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'Fast & Furious Presents: Hobbs & Shaw' Open to a Hefty Box Office

August 5, 2019
2 min read time

Fast & Furious Presents: Hobbs & Shaw opened to a hefty box office take that accurately reflected the bulking biceps of its two leading men—arguably the last two great action stars of a waning era where brawn alone was big screen worthy: Dwayne Johnson and Jason Statham. 

Their bombastic, globe-trotting tête-à-tête brought in more than $60 million at the domestic box office over the weekend, with both The Rock and the Fast & Furious franchise's international appeal ensuring an extra $120 million or so on top of that in the global market.

In fact, the Fast & Furious franchise is probably the most commercially reliable cinematic intellectual property outside of the Marvel Cinematic Universe. And this latest entry only proves that the series can maintain its must-see status outside of the central narrative.

Regardless of the motivation for the spin-off—which seems to preclude Johnson's involvement in the currently-filming Fast & Furious 9—the fact that audiences are ready to show up for these characters and scenarios in a different context no doubt ensures we'll be seeing films set in this universe for many decades to come.

Credit must be given to writer-producer Chris Morgan, who's been shepherding the franchise's narrative since the almost-forgotten third entry, 2006's The Fast and the Furious: Tokyo Drift. He's managed to spin a crazily expansive world out of what might at first glance be a somewhat limited narrative space. Indeed, space is perhaps the only place this franchise is yet to go, and may well be headed there.

Although $60 million isn't exactly a let-down, it's the third lowest domestic opening weekend gross for the franchise. The fact that Hobbs & Shaw didn't quite generate the numbers typically garnered by the central film series is perhaps attributable to how a film that opened last week has managed to maintain public interest throughout its second weekend in theaters.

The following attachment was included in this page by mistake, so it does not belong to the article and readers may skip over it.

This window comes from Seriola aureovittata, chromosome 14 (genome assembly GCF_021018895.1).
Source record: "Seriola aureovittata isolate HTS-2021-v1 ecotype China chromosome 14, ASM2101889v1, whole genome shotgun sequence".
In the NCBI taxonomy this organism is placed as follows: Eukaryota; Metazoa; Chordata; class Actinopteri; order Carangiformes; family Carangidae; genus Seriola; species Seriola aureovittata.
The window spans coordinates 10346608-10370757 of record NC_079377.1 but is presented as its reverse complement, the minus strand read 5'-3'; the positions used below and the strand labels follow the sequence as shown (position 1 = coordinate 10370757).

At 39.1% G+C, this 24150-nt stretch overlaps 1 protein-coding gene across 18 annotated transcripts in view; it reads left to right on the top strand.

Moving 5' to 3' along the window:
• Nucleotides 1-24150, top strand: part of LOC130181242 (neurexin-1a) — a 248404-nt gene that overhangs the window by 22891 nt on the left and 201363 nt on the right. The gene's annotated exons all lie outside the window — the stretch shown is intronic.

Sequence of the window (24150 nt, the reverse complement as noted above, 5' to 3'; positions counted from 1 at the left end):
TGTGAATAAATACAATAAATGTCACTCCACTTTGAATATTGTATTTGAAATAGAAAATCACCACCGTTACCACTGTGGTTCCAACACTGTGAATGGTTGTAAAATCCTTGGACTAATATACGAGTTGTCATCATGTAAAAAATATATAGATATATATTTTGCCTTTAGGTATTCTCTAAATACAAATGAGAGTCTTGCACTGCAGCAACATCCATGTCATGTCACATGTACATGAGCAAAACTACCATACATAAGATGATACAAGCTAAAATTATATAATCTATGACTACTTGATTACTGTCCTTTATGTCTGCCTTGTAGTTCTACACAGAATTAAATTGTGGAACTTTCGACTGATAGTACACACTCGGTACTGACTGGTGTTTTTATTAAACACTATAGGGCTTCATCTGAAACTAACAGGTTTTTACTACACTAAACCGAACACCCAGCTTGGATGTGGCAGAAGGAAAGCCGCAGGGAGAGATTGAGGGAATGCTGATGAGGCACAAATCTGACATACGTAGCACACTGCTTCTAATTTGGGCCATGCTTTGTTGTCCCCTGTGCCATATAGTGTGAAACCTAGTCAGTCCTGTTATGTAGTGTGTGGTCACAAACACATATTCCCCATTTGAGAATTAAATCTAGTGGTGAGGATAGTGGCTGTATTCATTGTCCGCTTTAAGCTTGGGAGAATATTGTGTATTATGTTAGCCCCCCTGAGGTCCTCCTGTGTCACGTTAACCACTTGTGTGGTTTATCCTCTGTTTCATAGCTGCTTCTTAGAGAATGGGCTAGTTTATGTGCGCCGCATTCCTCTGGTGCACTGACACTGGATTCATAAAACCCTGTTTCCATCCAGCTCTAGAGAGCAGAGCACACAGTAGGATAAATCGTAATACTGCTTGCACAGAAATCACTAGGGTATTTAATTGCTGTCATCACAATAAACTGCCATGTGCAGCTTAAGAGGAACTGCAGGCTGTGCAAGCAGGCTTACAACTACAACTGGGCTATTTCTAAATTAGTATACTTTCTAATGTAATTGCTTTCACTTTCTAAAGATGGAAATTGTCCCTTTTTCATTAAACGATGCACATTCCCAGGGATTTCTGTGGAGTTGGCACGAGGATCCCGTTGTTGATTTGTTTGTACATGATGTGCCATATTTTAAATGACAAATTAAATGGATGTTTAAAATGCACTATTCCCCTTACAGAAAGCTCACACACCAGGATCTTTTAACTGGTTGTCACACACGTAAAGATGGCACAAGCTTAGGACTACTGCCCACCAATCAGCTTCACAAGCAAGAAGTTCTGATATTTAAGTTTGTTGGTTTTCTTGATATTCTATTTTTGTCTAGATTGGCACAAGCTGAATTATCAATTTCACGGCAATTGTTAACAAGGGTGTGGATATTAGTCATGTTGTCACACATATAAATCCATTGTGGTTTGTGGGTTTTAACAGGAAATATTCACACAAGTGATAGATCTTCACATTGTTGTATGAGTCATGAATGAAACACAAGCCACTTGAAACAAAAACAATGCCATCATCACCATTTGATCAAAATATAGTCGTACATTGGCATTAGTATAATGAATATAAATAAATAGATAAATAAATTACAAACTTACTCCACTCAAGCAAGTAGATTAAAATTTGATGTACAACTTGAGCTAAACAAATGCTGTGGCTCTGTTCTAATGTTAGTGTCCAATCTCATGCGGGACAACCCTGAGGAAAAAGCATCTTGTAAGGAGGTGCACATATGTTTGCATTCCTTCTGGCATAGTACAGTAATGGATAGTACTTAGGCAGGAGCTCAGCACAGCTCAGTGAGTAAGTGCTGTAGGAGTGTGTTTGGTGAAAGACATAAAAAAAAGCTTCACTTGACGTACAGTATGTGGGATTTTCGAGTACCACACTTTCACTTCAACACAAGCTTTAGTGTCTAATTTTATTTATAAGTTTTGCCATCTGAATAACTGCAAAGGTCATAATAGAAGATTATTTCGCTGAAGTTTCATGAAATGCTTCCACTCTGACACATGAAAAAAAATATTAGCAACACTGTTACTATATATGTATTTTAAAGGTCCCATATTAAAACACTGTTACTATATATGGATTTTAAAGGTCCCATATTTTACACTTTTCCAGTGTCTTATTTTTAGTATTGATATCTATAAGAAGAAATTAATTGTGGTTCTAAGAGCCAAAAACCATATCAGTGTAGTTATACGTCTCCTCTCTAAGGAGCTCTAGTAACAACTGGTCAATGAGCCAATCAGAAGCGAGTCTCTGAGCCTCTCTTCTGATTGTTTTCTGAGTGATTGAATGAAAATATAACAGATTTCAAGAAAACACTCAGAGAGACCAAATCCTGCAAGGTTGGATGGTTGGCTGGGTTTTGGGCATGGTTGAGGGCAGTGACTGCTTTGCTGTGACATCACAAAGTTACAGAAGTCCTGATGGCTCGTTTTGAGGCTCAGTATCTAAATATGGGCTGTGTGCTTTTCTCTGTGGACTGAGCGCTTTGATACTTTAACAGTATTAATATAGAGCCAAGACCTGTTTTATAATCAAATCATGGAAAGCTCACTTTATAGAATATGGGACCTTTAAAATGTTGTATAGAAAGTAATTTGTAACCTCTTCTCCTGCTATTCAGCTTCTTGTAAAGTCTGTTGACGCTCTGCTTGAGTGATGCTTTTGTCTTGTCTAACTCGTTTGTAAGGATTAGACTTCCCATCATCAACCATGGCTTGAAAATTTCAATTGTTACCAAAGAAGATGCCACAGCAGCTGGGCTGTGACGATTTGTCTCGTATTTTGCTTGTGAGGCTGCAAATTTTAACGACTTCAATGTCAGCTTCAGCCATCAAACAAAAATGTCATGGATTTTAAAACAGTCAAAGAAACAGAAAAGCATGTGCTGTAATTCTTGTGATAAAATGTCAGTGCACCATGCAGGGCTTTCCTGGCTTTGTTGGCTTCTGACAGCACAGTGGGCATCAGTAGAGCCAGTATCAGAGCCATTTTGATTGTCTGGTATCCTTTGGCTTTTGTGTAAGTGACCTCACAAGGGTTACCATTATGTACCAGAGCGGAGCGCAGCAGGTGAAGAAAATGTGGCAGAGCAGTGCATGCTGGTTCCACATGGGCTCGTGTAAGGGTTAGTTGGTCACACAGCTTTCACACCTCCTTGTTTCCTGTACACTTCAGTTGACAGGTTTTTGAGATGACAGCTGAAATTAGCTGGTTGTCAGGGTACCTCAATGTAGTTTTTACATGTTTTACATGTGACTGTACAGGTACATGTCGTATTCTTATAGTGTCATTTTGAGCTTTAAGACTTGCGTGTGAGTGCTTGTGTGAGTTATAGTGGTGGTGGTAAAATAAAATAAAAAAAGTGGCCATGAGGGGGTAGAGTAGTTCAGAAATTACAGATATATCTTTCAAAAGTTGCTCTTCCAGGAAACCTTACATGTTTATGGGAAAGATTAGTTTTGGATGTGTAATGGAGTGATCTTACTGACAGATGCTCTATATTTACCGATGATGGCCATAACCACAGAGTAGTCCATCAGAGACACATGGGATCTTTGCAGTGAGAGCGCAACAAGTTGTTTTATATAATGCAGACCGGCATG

Quentin Tarantino's Once Upon a Time...in Hollywood opened in second place last weekend behind The Lion King, and it hasn't overtaken the digitally-dazzling, yet narratively soulless Disney remake, which got bumped into second place by Hobbs & Shaw. Once Upon a Time...in Hollywood took the third spot over the weekend with $20 million, but more significantly, it has very much dominated the public film discourse ever since it opened. With the film still to open in many major international markets, it's a conversation that is sure to carry on for a while. Nobody is talking this much about The Lion King or Hobbs & Shaw.

In fact, it's hard to think of another studio-released film in recent years that has generated so much public debate. Once Upon a Time...in Hollywood has detractors just as vocal as the many lauding its genius. This can only be a good thing. It highlights to the business how much an original narrative can grasp the zeitgeist.

It's somewhat ironic, considering the elegiac tone of Once Upon a Time...in Hollywood, but the film is doing a lot to bring back something that was in danger of fading away: original stories. There aren't many filmmakers working today who can so reliably tap into a hunger for the unexpected in the mass audience.

Love him or hate him, it's hard to deny that Quentin Tarantino is a positive and critical example of how macro storytelling still matters.


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